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Twenty-four countries participated in the expo. The Tower of Jewels stood as the centerpiece of the event. Fake glass jewels covered all 435 feet of the tower, causing the tower to sparkle in the sunlight and shine under spotlights at night. In front of the tower stood the “Fountain of Energy”, right next to the Palace of Horticulture and the Festival Hall. Many other “Palaces” and “Halls” featured areas of growth in recent years, like transportation and agriculture. The Palace of Fine Arts particularly shone in its showcase, and it was the only building to be kept from the exposition. The building slowly fell into disrepair over the years, but it was renovated in the 1960’s and can still be visited today.

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The U.S. Post Office issued a set of four stamps in honor of the exposition, including a profile of Vasco Nunez de Balboa, the Pedro Miguel Locks of the Panama Canal, the Golden Gate Bridge, and San Francisco Bay.

The U.S. Mint also issued commemorative half dollar and gold coins.

Overall, the exposition was a huge success, pulling in over 18 million visitors over the event’s 10 months in session. And if you want to experience a piece of the glory of the fair, you can still visit the Palace of Fine Arts in San Francisco.

You can find more Pan-Pacific postcards at this link!

Everything You Didn’t Know About Coin Design

We use coins constantly, even if half of them disappear into the couch cushions. But think about it — who designed the images on these coins that we’re so familiar with?

Sometimes coins are designed with the artistic qualities in mind – and sometimes not.

In the early 20th century, the nickel, dime, quarter and half dollar all had the same bust design. But soon there was an effort to make coins just as pretty as they were useful.

The 1907 Indian Head gold coin.

The 1907 Indian Head gold coin by Saint-Gaudens.

President Theodore Roosevelt wrote in a private letter in 1904, “I think our coinage is artistically of atrocious hideousness.” He suggested an artist instead of a government employee to redesign the coins to add a little pizzazz.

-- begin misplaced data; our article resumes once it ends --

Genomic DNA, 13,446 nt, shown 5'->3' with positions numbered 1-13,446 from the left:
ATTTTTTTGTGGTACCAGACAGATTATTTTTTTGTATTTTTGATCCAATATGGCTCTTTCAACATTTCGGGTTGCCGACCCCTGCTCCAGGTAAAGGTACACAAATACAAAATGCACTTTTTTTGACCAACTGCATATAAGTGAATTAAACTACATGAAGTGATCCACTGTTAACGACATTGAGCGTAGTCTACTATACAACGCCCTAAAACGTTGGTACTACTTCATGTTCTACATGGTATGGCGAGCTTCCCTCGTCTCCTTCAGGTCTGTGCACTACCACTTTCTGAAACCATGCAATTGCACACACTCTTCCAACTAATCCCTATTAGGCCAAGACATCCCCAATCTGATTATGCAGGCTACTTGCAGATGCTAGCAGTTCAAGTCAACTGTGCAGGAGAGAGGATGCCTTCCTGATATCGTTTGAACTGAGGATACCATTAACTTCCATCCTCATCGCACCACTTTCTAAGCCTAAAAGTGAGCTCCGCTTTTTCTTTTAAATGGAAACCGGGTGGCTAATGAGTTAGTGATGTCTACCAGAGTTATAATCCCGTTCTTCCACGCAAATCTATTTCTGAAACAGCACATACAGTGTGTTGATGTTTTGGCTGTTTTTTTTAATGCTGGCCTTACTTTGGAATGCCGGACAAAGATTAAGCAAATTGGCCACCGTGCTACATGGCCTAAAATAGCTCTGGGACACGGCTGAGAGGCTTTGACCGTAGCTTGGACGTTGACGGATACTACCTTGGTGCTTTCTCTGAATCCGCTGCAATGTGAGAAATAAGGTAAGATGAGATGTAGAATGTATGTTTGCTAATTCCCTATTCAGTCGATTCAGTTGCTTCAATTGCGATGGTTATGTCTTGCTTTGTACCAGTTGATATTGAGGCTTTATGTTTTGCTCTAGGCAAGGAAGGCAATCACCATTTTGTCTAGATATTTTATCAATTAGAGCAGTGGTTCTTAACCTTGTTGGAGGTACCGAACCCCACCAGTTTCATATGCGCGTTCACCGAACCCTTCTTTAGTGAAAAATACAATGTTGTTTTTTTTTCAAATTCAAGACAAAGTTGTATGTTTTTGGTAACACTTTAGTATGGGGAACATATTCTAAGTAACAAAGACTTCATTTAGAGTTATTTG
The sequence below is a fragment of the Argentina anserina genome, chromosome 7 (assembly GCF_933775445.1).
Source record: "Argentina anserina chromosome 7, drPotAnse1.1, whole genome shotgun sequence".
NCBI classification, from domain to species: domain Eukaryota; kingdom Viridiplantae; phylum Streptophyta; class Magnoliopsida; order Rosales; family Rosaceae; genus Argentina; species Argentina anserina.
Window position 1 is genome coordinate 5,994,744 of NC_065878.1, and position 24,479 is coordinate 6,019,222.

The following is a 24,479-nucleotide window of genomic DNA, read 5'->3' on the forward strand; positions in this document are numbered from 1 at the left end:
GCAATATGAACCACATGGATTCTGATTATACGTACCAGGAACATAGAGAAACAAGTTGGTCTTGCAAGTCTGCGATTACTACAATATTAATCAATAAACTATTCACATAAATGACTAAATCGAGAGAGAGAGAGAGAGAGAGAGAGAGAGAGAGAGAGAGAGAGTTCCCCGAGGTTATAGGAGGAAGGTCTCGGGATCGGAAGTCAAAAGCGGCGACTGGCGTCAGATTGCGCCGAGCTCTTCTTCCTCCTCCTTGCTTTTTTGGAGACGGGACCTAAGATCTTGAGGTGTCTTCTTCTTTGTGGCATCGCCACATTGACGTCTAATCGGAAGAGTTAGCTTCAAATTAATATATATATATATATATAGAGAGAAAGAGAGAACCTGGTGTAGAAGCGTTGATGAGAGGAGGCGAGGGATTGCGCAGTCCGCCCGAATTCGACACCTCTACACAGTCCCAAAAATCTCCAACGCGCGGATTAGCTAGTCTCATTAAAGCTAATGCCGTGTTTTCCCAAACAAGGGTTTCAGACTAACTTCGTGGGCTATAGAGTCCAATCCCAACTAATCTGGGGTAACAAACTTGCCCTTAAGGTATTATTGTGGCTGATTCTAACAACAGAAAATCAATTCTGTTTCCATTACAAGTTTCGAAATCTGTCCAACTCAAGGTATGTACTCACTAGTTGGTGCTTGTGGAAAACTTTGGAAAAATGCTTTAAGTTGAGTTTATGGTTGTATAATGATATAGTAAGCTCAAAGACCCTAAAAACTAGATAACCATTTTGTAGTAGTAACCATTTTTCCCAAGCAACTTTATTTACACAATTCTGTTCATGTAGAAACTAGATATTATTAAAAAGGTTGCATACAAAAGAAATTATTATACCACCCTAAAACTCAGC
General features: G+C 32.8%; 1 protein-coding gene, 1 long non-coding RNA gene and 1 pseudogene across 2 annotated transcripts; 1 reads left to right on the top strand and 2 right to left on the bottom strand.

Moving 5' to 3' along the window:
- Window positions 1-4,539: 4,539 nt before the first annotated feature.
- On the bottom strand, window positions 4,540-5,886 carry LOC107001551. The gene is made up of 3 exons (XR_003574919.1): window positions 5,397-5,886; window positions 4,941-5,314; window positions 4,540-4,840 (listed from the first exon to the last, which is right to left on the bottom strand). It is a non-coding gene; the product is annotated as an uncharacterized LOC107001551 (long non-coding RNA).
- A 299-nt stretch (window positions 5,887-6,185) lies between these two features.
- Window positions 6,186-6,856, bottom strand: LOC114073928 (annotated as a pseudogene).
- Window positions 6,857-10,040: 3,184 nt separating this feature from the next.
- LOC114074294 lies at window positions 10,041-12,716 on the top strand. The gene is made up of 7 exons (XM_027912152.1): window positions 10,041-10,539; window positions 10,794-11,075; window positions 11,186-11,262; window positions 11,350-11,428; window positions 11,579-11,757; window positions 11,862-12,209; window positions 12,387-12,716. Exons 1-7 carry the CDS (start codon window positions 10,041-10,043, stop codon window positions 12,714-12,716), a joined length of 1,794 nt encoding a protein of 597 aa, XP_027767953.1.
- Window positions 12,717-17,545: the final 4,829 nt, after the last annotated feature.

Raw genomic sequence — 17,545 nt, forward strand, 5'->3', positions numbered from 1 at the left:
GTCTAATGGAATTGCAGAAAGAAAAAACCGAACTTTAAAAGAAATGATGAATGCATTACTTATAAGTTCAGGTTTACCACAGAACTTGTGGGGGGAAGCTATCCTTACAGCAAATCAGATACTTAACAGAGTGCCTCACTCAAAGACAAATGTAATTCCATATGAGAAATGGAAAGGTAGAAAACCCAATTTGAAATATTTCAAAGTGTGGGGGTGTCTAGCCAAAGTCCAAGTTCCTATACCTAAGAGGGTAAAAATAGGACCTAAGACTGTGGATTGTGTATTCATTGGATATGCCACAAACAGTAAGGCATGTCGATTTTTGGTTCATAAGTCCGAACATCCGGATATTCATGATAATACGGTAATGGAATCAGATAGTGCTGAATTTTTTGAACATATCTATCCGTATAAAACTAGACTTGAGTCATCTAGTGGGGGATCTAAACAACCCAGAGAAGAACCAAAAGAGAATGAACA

The designer and sculptor, Augustus Saint-Gaudens, had already designed the World’s Columbian Exposition Commemorative Presentation medal. From Roosevelt’s request he designed the $20 double Eagle and the $10 Indian Head gold coins. Many numismatists consider these some of the most beautiful coins produced by the U.S. Mint.

A 1933 double eagle gold coin.

A 1933 double eagle gold coin by Saint-Gaudens.

The process for U.S. coins starts with an outline by Congress of what the coins should look like, as well as the metal they’ll be struck from. The Mint then asks its artists to create the described designs.

Some methods of designing look quite impressive to an outside observer.

The sculpted design, or galvano, for the Kennedy half dollar was over two feet in diameter!

In fact, much of coin designing involves a method of sculpting. Once a design is sketched out, it’s then transferred to a large scale model sculpted in layers of plaster or epoxy. The U.S. Mint in Philadelphia uses both clay and high-tech computers; designers often start out in clay then make small changes on their computers.

The plaster design of Saint-Gauden's eagle (via user Wehwalt on Wikimedia Commons)

The plaster design of Saint-Gauden’s eagle (via user Wehwalt on Wikimedia Commons)

Once the artist’s renderings have been sent in, they are reviewed for factors such as historical accuracy. A final design is chosen and tweaked by the artist. Although the Mint has been known to change the design immediately before putting it to production without the artist’s permission, usually everything goes smoothly. A new, shiny coin has been produced to add to the collection of coins under couch cushions.

Next time you rifle through your change, take a moment to appreciate the work a designer has gone through to make those coins pleasing to the eye.

Sources:

A Visit to the U.S. Mint in Philadelphia

Basic Steps of Coin Design

A Useful Summary of Coin Design History